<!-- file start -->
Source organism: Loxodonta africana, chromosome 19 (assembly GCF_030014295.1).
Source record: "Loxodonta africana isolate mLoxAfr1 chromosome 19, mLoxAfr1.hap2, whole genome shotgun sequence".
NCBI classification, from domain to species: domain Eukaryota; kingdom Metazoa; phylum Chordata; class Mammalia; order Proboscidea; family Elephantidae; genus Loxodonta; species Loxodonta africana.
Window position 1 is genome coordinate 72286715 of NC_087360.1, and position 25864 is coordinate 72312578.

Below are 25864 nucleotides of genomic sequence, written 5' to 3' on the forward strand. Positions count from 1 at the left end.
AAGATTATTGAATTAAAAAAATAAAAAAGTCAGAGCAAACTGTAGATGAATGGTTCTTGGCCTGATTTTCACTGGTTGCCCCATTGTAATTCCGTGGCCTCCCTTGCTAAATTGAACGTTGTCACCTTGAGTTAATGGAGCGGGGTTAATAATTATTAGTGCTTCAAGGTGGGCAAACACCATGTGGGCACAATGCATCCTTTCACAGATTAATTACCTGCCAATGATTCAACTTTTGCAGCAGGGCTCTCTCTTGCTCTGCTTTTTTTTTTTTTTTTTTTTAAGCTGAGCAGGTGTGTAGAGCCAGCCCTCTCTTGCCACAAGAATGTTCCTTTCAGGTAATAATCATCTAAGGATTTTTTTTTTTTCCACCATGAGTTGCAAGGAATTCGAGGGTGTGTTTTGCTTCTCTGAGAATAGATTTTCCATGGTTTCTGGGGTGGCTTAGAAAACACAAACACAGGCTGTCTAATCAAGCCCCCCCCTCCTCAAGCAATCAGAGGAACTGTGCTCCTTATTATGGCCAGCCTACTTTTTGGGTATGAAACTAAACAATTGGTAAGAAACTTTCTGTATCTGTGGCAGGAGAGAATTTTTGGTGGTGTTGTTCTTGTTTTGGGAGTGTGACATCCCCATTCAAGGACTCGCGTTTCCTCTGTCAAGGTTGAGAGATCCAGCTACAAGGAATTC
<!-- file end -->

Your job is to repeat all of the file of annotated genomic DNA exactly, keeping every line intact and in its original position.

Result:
Source organism: Loxodonta africana, chromosome 19 (assembly GCF_030014295.1).
Source record: "Loxodonta africana isolate mLoxAfr1 chromosome 19, mLoxAfr1.hap2, whole genome shotgun sequence".
NCBI classification, from domain to species: domain Eukaryota; kingdom Metazoa; phylum Chordata; class Mammalia; order Proboscidea; family Elephantidae; genus Loxodonta; species Loxodonta africana.
Window position 1 is genome coordinate 72286715 of NC_087360.1, and position 25864 is coordinate 72312578.

Below are 25864 nucleotides of genomic sequence, written 5' to 3' on the forward strand. Positions count from 1 at the left end.
AAGATTATTGAATTAAAAAAATAAAAAAGTCAGAGCAAACTGTAGATGAATGGTTCTTGGCCTGATTTTCACTGGTTGCCCCATTGTAATTCCGTGGCCTCCCTTGCTAAATTGAACGTTGTCACCTTGAGTTAATGGAGCGGGGTTAATAATTATTAGTGCTTCAAGGTGGGCAAACACCATGTGGGCACAATGCATCCTTTCACAGATTAATTACCTGCCAATGATTCAACTTTTGCAGCAGGGCTCTCTCTTGCTCTGCTTTTTTTTTTTTTTTTTTTTAAGCTGAGCAGGTGTGTAGAGCCAGCCCTCTCTTGCCACAAGAATGTTCCTTTCAGGTAATAATCATCTAAGGATTTTTTTTTTTTCCACCATGAGTTGCAAGGAATTCGAGGGTGTGTTTTGCTTCTCTGAGAATAGATTTTCCATGGTTTCTGGGGTGGCTTAGAAAACACAAACACAGGCTGTCTAATCAAGCCCCCCCCTCCTCAAGCAATCAGAGGAACTGTGCTCCTTATTATGGCCAGCCTACTTTTTGGGTATGAAACTAAACAATTGGTAAGAAACTTTCTGTATCTGTGGCAGGAGAGAATTTTTGGTGGTGTTGTTCTTGTTTTGGGAGTGTGACATCCCCATTCAAGGACTCGCGTTTCCTCTGTCAAGGTTGAGAGATCCAGCTACAAGGAATTC